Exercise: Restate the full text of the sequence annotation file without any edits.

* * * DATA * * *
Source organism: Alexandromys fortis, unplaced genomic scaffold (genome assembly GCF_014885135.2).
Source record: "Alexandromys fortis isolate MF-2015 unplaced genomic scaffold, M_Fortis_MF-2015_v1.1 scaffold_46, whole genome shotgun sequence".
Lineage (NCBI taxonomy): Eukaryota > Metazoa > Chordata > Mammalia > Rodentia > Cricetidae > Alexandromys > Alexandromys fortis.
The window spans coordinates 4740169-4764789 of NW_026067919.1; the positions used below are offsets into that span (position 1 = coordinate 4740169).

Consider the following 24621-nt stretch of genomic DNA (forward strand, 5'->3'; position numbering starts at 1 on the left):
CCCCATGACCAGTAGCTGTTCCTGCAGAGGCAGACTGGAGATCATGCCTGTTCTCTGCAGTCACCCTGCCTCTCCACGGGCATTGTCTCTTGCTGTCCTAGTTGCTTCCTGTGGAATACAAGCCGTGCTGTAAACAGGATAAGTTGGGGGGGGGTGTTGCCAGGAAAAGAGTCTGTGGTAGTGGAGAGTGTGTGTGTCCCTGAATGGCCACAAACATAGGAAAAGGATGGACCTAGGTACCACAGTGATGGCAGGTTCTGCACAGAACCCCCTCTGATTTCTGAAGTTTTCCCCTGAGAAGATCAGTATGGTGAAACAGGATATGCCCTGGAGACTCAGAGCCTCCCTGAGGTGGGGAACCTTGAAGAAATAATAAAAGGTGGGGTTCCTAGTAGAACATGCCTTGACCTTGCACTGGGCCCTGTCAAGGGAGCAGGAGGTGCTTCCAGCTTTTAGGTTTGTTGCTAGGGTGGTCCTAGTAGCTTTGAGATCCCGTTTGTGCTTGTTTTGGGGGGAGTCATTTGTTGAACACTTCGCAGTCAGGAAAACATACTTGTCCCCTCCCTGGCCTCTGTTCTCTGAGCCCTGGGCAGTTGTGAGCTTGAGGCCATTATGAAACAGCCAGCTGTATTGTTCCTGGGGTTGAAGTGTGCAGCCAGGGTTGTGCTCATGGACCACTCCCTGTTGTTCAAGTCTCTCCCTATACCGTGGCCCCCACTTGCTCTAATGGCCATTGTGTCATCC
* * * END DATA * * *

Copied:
Source organism: Alexandromys fortis, unplaced genomic scaffold (genome assembly GCF_014885135.2).
Source record: "Alexandromys fortis isolate MF-2015 unplaced genomic scaffold, M_Fortis_MF-2015_v1.1 scaffold_46, whole genome shotgun sequence".
Lineage (NCBI taxonomy): Eukaryota > Metazoa > Chordata > Mammalia > Rodentia > Cricetidae > Alexandromys > Alexandromys fortis.
The window spans coordinates 4740169-4764789 of NW_026067919.1; the positions used below are offsets into that span (position 1 = coordinate 4740169).

Consider the following 24621-nt stretch of genomic DNA (forward strand, 5'->3'; position numbering starts at 1 on the left):
CCCCATGACCAGTAGCTGTTCCTGCAGAGGCAGACTGGAGATCATGCCTGTTCTCTGCAGTCACCCTGCCTCTCCACGGGCATTGTCTCTTGCTGTCCTAGTTGCTTCCTGTGGAATACAAGCCGTGCTGTAAACAGGATAAGTTGGGGGGGGGTGTTGCCAGGAAAAGAGTCTGTGGTAGTGGAGAGTGTGTGTGTCCCTGAATGGCCACAAACATAGGAAAAGGATGGACCTAGGTACCACAGTGATGGCAGGTTCTGCACAGAACCCCCTCTGATTTCTGAAGTTTTCCCCTGAGAAGATCAGTATGGTGAAACAGGATATGCCCTGGAGACTCAGAGCCTCCCTGAGGTGGGGAACCTTGAAGAAATAATAAAAGGTGGGGTTCCTAGTAGAACATGCCTTGACCTTGCACTGGGCCCTGTCAAGGGAGCAGGAGGTGCTTCCAGCTTTTAGGTTTGTTGCTAGGGTGGTCCTAGTAGCTTTGAGATCCCGTTTGTGCTTGTTTTGGGGGGAGTCATTTGTTGAACACTTCGCAGTCAGGAAAACATACTTGTCCCCTCCCTGGCCTCTGTTCTCTGAGCCCTGGGCAGTTGTGAGCTTGAGGCCATTATGAAACAGCCAGCTGTATTGTTCCTGGGGTTGAAGTGTGCAGCCAGGGTTGTGCTCATGGACCACTCCCTGTTGTTCAAGTCTCTCCCTATACCGTGGCCCCCACTTGCTCTAATGGCCATTGTGTCATCC